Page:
So how do you like your fennel?  All this chemistry talk makes me curious if using alcohol as a cooking liquid with fennel changes it’s flavor profile.  Maybe there is a chemical trick to various vinaigrettes which make raw salads more palatable?  I have many more experiments ahead.  Tell me your favorites, and share some recipes in the comments so I can try preparing it again and again!

Spicy Vegetable Broth

Stalks & leaves from 2 fennel bulbs
Leftover celery and carrots past their prime
Garlic cloves, given a quick smash but left whole and in their papers
2-3” piece of ginger, unpeeled and sliced
6-10 whole peppercorns
1 bay leaf

Put everything in a pot with cold water and bring to a boil.  Simmer for about an hour.  After it cools enough to handle, strain and store accordingly.

Fennel & Onion Mash

(This can hardly be called a recipe when I was haphazardly winging it on this one.   But *something* worked… I just don’t know what.  An extra puree at the end would make this the best baby food ever!)

2 fennel bulbs, sliced thin
1 large sweet onion, sliced in half end-to-end, then sliced into half circles
Olive oil
Cooking liquid (broth, stock, water, wine, etc.)
Seasonings of Choice (I used just salt & pepper)
Colored add-in of choice (I used half a handful of chopped, frozen spinach.  Peas, chopped sun-dried tomatoes, or fresh herbs would also work.  Or a drizzle of pan sauce or gravy…  Yum.)

Saute in a saucepan with olive oil and seasonings until just starting to brown on the bottom of the pan.  Add enough cooking liquid to nearly cover veg and then cover pot and turn down temperature so it slowly simmers away.  Let it simmer covered for 10-15 minutes, occasionally giving it a stir.  (For a quick soup, carefully transfer mixture to the food processor with it’s liquid at this stage.)  After the cover is removed let it simmer to your preferred consistency.  For the mash I let it slowly bubble while pulling together the rest of dinner.  It took mine about a half an hour.  Stir occasionally to keep mash from sticking to the sides of the pan.  Turn off the heat and sprinkle in chopped frozen spinach and serve warm.

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I Heart Penzeys

When I discovered Penzeys Spices, I was living in Southern California, learning to cook Indian food, on the hunt for spices beyond the grocery store.  Finding out the company is family-run and near my childhood home was just an added plus – the quality of their product and service has made me a loyal customer for over a decade.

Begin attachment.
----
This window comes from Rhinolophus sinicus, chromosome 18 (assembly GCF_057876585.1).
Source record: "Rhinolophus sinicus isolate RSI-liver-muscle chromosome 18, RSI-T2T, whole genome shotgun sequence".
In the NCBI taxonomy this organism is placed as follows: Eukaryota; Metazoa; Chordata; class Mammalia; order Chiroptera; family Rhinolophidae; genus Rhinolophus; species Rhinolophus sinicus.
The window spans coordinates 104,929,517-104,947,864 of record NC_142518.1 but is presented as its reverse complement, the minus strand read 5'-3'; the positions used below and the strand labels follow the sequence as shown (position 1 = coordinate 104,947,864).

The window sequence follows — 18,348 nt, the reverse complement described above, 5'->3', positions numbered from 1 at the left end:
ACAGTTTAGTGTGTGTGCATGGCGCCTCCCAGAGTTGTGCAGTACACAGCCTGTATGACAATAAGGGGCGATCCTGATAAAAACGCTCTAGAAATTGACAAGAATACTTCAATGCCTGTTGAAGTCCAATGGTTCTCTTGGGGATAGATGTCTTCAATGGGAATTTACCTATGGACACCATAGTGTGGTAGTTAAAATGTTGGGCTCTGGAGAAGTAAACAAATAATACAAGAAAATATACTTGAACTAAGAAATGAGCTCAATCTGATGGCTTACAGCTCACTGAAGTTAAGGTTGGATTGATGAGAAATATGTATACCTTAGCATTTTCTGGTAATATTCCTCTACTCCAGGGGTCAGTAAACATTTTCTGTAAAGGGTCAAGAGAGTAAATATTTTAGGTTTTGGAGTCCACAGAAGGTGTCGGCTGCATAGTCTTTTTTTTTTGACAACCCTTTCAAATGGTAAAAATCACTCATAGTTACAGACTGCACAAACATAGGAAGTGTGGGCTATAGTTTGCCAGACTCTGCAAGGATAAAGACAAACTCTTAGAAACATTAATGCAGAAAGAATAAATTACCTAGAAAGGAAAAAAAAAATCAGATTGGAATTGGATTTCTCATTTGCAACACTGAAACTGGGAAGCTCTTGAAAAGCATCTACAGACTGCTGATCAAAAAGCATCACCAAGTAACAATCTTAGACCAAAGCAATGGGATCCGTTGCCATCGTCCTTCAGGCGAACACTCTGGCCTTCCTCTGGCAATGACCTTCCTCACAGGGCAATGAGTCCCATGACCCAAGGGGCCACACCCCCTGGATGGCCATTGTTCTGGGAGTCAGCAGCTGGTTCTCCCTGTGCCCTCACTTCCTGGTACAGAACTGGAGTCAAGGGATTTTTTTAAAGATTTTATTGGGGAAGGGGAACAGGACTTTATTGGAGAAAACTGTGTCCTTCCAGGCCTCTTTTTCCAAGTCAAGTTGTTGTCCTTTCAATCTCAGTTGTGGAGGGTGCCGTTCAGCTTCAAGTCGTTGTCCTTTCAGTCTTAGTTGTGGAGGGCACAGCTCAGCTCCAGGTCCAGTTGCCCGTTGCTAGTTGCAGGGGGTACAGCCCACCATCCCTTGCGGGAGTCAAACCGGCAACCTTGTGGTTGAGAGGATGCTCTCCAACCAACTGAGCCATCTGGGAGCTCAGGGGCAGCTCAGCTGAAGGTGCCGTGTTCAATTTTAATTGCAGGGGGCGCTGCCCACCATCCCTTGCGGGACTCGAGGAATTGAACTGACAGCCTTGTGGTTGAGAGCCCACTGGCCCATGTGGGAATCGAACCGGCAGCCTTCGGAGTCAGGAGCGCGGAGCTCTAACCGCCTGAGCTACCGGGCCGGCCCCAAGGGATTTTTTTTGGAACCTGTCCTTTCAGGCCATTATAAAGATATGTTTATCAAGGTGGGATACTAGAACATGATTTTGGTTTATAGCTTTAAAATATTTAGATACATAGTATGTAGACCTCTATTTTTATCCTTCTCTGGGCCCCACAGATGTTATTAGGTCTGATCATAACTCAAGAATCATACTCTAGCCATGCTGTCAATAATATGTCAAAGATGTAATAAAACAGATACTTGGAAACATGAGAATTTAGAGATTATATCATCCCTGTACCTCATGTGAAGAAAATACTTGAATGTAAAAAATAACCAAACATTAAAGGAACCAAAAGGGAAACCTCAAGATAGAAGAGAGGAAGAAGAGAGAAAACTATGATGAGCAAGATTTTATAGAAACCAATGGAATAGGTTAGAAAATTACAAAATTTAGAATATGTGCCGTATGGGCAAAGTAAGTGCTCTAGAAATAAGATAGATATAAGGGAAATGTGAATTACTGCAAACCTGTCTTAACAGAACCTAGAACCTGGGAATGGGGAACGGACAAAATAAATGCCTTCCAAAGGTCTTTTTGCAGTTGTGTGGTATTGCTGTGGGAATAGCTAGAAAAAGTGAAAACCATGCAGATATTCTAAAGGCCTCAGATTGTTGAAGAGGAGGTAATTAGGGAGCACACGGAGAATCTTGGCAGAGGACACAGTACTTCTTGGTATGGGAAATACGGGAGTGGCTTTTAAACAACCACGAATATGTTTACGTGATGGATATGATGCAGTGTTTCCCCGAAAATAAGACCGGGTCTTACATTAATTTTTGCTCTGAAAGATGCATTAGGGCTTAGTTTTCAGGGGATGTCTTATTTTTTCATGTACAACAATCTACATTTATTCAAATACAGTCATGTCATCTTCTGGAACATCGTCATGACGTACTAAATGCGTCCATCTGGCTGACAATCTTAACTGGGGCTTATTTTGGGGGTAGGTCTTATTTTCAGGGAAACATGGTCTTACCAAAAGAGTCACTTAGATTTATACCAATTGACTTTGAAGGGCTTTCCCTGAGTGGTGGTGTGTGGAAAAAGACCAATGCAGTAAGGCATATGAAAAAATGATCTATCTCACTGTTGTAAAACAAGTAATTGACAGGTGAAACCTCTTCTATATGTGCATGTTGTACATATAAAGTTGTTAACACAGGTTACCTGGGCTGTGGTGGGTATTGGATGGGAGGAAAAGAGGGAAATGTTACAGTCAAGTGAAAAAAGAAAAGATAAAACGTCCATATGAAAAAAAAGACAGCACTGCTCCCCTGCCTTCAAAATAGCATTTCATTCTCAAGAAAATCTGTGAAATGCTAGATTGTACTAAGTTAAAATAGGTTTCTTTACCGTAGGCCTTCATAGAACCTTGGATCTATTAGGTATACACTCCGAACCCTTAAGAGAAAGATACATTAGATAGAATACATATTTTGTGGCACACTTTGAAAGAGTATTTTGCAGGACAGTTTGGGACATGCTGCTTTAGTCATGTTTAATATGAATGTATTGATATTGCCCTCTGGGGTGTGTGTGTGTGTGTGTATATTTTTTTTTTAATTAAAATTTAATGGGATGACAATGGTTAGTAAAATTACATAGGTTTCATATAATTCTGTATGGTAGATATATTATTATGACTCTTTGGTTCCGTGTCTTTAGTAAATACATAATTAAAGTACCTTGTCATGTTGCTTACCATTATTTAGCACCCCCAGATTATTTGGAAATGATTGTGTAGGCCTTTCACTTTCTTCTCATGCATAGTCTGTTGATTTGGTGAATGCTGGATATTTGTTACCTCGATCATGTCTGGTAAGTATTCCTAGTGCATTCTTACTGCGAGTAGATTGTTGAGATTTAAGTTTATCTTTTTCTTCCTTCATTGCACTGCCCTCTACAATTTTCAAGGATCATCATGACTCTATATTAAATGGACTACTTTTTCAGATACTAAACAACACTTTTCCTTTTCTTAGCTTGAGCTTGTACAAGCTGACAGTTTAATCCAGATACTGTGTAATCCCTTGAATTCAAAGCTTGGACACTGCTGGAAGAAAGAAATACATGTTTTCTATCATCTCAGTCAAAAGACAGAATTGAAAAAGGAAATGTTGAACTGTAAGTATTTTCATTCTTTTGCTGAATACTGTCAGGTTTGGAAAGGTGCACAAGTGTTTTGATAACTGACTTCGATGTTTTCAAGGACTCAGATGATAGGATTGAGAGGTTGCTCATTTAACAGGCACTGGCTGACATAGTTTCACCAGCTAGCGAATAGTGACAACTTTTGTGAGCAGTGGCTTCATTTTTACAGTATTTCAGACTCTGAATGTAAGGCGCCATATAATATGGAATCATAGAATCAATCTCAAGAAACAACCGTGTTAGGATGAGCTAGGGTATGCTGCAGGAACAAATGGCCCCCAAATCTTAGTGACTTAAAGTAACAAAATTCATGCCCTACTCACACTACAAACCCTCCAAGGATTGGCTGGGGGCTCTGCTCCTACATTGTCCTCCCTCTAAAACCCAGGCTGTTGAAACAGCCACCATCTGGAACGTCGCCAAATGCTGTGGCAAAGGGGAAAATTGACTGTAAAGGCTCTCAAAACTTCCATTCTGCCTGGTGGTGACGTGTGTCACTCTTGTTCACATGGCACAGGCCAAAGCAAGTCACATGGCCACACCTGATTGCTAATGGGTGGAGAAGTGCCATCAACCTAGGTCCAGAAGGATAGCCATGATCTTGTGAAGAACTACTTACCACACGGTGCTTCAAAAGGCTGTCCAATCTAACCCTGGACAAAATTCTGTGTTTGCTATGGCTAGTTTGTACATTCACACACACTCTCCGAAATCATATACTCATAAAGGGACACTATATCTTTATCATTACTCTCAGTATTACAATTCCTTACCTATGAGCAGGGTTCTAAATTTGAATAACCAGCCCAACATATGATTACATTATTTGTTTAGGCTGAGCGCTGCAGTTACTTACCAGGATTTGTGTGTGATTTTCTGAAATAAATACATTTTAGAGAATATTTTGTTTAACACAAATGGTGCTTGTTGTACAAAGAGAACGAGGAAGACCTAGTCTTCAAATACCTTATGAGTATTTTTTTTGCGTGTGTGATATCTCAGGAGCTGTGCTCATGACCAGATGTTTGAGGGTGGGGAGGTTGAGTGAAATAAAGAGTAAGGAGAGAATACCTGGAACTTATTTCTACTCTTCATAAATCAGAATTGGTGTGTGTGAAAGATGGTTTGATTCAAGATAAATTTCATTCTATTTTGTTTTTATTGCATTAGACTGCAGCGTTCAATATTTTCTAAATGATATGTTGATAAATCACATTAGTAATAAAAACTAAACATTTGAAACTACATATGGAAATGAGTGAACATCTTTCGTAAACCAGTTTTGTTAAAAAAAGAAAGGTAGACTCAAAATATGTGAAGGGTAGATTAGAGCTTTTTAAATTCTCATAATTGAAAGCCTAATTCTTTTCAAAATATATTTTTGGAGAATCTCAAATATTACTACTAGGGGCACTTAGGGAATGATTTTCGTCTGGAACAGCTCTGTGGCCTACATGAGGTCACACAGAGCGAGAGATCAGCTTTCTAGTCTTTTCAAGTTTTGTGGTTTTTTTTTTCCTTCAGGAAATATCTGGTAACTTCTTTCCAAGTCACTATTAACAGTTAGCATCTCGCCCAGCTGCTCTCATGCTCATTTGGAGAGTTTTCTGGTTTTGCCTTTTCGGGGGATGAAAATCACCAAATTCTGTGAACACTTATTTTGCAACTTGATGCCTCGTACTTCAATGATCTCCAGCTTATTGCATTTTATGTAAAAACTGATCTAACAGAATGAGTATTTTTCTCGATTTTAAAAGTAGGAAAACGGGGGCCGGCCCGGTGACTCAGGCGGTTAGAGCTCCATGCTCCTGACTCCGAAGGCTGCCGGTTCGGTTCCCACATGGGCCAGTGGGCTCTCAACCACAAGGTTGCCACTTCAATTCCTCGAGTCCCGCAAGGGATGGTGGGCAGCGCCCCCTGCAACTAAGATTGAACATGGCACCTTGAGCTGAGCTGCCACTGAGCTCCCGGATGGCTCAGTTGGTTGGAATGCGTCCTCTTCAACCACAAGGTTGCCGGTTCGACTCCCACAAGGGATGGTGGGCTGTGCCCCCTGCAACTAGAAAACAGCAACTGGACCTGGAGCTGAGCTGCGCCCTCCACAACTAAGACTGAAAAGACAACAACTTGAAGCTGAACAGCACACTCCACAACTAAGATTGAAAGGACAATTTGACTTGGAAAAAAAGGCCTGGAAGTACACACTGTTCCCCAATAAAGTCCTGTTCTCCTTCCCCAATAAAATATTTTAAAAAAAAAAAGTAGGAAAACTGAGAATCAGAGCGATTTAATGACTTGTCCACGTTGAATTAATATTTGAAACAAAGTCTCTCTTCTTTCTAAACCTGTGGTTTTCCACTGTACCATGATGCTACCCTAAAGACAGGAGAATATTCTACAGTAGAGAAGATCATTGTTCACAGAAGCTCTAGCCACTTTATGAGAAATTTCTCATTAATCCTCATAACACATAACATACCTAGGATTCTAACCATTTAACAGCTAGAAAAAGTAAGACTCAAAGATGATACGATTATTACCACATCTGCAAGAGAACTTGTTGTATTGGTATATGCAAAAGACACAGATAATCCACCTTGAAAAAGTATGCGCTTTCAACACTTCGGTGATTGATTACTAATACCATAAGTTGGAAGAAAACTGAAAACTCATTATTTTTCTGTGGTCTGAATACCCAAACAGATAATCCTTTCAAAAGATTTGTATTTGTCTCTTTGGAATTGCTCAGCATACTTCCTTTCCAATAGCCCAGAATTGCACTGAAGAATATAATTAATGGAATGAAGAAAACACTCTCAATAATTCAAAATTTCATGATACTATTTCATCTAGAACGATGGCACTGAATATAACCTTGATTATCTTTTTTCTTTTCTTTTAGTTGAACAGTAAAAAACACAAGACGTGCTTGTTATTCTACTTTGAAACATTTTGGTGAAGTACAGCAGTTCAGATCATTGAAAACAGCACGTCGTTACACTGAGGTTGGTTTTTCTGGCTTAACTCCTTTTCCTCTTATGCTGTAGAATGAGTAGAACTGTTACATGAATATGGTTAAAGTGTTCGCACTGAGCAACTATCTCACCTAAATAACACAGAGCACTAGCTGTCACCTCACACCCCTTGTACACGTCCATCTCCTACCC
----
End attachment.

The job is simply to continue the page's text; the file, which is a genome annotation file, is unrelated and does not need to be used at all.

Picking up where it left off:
While they do sell their products online, and that is typically how I order them, I would recommend getting a copy of their catalog anyway.  Much like a favorite magazine, it’s the kind of publication you can curl up with and get lost in.

I’ve never been one for gimmicks, and to me the “spice blend” has always been just that, a gimmick.  Why mix salt, garlic, and parsley together on your own, when you can pay Lawry’s extra for the modified food starch, sugar, and partially hydrogenated cottonseed oil too?

But the folks at Penzeys have tweaked that worldview a bit.  They don’t put any of that junk in their blends.  And they employ a clever but ancient marketing strategy… free samples.  That first shipment came, and the little bottle of English Prime Rib Rub was an instant success.  Over the next few years, their Apple Pie Spice, Pizza Seasoning, Turkish Seasoning, Italian Herb Mix, Pork Chop Seasoning, and Barbeque Of The Americas have hit our table like a new street drug hits the corner.

Okay.  Maybe that’s laying it on a bit thick.  But seriously, there has not been a visiting picky kid who doesn’t like the Pizza Seasoning.  The 4-year old who didn’t want more than a box of the orange stuff and a hot dog, ate all his peas when they were covered in butter and Pizza Seasoning.  Some warier older kids eyed a pasta salad with suspicion once, but they cleaned their plates and asked for more. I don’t know if it works because it has pizza in the title, or because the kids are at someone else’s house, or because I’m not their parent.  It works.  I don’t question the magic.  It does a wonderful job on pizza too, whether working from scratch or just customizing a frozen store-bought thing with your own goodness.

I use Penzeys stacking jars for storage and purchasing spice refills as needed.  They fit perfectly double stacked in the Kraftmaid full-extension drawer we chose 7 years ago.  I’m enough of a details freak to have printed some removable adhesive labels with the name, date of purchase, country of origin, Scoville units, etc.  Occasionally I even make sure they are alphabetized in my drawer.  I can let the laundry go for a week, but I’ll spend hours obsessing over the spice drawer.  It’s sad but true.  I’m not proud.

…except that I am!!  Look!  See how pretty??

I like tossing Penzeys a few extra bucks and buy my jars from them.  But if your current storage method would prefer a different sized jar, I recommend soil-sampling jars sold by your friendly, local environmental testing lab.  You know, the place you should go take a sample of your drinking water on occasion if you have your own well??  The brilliance of soil-sampling jars for spices is that they all have a Teflon disk inset in the lid.  Think about it.  They are designed not to let any vapor transfer in or out in between the sample collection location and the lab.  Use these jars in a cool and dark place and your spice investment will last a very long time.

So get yourself a copy of the latest Penzeys Spices catalog and see where it takes you.  Maybe you needed a few things anyway?  Especially the Pizza Seasoning.